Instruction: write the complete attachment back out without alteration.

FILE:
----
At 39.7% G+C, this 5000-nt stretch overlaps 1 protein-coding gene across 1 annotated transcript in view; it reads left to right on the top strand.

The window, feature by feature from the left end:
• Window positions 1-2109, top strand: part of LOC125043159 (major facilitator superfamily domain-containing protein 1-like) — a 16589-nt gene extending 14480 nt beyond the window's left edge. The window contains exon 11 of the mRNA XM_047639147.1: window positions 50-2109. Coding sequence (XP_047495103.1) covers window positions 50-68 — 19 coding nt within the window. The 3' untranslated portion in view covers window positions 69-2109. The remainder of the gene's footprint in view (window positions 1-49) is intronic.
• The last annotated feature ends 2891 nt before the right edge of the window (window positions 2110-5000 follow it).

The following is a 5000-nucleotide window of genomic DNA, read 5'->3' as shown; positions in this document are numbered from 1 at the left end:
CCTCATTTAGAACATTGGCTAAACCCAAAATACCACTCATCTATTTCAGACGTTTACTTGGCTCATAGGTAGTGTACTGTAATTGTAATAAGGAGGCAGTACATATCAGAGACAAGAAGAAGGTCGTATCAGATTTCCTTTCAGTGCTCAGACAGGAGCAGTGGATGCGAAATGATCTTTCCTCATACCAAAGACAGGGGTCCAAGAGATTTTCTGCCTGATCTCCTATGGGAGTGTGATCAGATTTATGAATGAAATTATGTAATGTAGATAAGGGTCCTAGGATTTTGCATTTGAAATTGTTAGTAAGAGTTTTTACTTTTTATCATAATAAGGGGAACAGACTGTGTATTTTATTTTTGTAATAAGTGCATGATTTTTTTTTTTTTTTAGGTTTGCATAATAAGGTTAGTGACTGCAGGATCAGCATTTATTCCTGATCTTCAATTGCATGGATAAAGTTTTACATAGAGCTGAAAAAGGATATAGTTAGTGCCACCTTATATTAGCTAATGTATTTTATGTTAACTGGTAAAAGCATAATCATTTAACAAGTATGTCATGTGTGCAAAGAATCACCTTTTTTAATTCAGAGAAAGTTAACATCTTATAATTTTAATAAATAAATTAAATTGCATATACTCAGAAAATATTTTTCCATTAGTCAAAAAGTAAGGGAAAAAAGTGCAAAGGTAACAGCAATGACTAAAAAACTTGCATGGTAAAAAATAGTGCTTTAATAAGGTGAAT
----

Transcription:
At 39.7% G+C, this 5000-nt stretch overlaps 1 protein-coding gene across 1 annotated transcript in view; it reads left to right on the top strand.

The window, feature by feature from the left end:
• Window positions 1-2109, top strand: part of LOC125043159 (major facilitator superfamily domain-containing protein 1-like) — a 16589-nt gene extending 14480 nt beyond the window's left edge. The window contains exon 11 of the mRNA XM_047639147.1: window positions 50-2109. Coding sequence (XP_047495103.1) covers window positions 50-68 — 19 coding nt within the window. The 3' untranslated portion in view covers window positions 69-2109. The remainder of the gene's footprint in view (window positions 1-49) is intronic.
• The last annotated feature ends 2891 nt before the right edge of the window (window positions 2110-5000 follow it).

The following is a 5000-nucleotide window of genomic DNA, read 5'->3' as shown; positions in this document are numbered from 1 at the left end:
CCTCATTTAGAACATTGGCTAAACCCAAAATACCACTCATCTATTTCAGACGTTTACTTGGCTCATAGGTAGTGTACTGTAATTGTAATAAGGAGGCAGTACATATCAGAGACAAGAAGAAGGTCGTATCAGATTTCCTTTCAGTGCTCAGACAGGAGCAGTGGATGCGAAATGATCTTTCCTCATACCAAAGACAGGGGTCCAAGAGATTTTCTGCCTGATCTCCTATGGGAGTGTGATCAGATTTATGAATGAAATTATGTAATGTAGATAAGGGTCCTAGGATTTTGCATTTGAAATTGTTAGTAAGAGTTTTTACTTTTTATCATAATAAGGGGAACAGACTGTGTATTTTATTTTTGTAATAAGTGCATGATTTTTTTTTTTTTTTAGGTTTGCATAATAAGGTTAGTGACTGCAGGATCAGCATTTATTCCTGATCTTCAATTGCATGGATAAAGTTTTACATAGAGCTGAAAAAGGATATAGTTAGTGCCACCTTATATTAGCTAATGTATTTTATGTTAACTGGTAAAAGCATAATCATTTAACAAGTATGTCATGTGTGCAAAGAATCACCTTTTTTAATTCAGAGAAAGTTAACATCTTATAATTTTAATAAATAAATTAAATTGCATATACTCAGAAAATATTTTTCCATTAGTCAAAAAGTAAGGGAAAAAAGTGCAAAGGTAACAGCAATGACTAAAAAACTTGCATGGTAAAAAATAGTGCTTTAATAAGGTGAAT